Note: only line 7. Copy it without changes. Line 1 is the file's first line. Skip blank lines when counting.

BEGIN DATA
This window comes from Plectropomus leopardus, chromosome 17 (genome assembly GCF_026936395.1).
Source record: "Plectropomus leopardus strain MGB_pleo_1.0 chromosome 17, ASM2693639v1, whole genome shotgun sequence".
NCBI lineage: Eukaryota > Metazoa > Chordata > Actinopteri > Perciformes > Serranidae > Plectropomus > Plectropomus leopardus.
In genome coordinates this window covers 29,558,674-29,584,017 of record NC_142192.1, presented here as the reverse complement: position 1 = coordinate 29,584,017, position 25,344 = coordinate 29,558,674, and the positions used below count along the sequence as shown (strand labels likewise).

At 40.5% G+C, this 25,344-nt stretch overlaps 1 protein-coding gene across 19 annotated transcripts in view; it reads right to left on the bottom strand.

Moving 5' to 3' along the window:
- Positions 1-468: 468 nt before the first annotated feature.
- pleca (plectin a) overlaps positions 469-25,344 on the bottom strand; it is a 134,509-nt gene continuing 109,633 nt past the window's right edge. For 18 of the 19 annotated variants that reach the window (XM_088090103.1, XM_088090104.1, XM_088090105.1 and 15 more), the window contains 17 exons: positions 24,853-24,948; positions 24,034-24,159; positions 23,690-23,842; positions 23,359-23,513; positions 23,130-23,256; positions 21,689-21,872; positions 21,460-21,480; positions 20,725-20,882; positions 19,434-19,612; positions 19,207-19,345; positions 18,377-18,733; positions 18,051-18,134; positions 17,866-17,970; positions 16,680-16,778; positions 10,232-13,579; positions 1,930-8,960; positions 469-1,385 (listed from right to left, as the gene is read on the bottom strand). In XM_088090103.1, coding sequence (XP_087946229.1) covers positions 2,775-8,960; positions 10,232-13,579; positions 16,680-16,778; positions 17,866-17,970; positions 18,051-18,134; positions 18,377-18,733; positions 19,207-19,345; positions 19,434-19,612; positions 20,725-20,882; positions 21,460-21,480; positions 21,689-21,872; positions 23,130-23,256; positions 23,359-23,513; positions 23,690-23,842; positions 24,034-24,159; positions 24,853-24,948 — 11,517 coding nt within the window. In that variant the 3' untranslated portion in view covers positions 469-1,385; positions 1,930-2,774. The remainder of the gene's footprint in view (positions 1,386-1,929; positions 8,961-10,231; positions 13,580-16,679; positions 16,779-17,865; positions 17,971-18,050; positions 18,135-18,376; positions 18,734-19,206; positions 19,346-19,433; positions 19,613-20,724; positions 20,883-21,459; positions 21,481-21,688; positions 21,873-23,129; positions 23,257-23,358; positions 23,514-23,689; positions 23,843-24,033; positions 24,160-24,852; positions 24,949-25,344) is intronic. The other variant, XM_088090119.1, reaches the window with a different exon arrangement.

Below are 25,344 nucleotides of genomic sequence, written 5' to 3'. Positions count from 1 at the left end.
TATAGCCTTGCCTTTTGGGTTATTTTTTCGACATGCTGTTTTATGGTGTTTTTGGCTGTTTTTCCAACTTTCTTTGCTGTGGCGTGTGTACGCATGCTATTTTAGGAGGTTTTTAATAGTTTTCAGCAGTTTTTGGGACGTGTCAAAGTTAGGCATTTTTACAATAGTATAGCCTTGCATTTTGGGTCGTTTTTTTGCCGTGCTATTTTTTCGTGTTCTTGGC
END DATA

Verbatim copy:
- Positions 1-468: 468 nt before the first annotated feature.